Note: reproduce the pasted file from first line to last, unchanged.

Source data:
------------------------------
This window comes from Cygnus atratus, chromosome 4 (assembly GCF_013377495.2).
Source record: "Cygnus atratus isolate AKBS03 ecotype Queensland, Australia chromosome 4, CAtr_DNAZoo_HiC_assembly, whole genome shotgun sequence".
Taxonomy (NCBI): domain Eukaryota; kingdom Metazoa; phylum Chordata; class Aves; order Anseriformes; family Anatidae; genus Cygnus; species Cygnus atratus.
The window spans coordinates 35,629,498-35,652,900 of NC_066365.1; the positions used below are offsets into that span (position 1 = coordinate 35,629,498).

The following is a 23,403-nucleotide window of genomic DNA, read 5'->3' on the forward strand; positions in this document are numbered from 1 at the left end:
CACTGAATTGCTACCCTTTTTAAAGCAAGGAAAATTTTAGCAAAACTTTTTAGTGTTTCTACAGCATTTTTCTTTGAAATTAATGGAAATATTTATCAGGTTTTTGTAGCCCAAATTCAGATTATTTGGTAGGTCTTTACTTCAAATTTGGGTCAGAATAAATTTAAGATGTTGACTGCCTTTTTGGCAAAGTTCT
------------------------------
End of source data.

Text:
This window comes from Cygnus atratus, chromosome 4 (assembly GCF_013377495.2).
Source record: "Cygnus atratus isolate AKBS03 ecotype Queensland, Australia chromosome 4, CAtr_DNAZoo_HiC_assembly, whole genome shotgun sequence".
Taxonomy (NCBI): domain Eukaryota; kingdom Metazoa; phylum Chordata; class Aves; order Anseriformes; family Anatidae; genus Cygnus; species Cygnus atratus.
The window spans coordinates 35,629,498-35,652,900 of NC_066365.1; the positions used below are offsets into that span (position 1 = coordinate 35,629,498).

The following is a 23,403-nucleotide window of genomic DNA, read 5'->3' on the forward strand; positions in this document are numbered from 1 at the left end:
CACTGAATTGCTACCCTTTTTAAAGCAAGGAAAATTTTAGCAAAACTTTTTAGTGTTTCTACAGCATTTTTCTTTGAAATTAATGGAAATATTTATCAGGTTTTTGTAGCCCAAATTCAGATTATTTGGTAGGTCTTTACTTCAAATTTGGGTCAGAATAAATTTAAGATGTTGACTGCCTTTTTGGCAAAGTTCT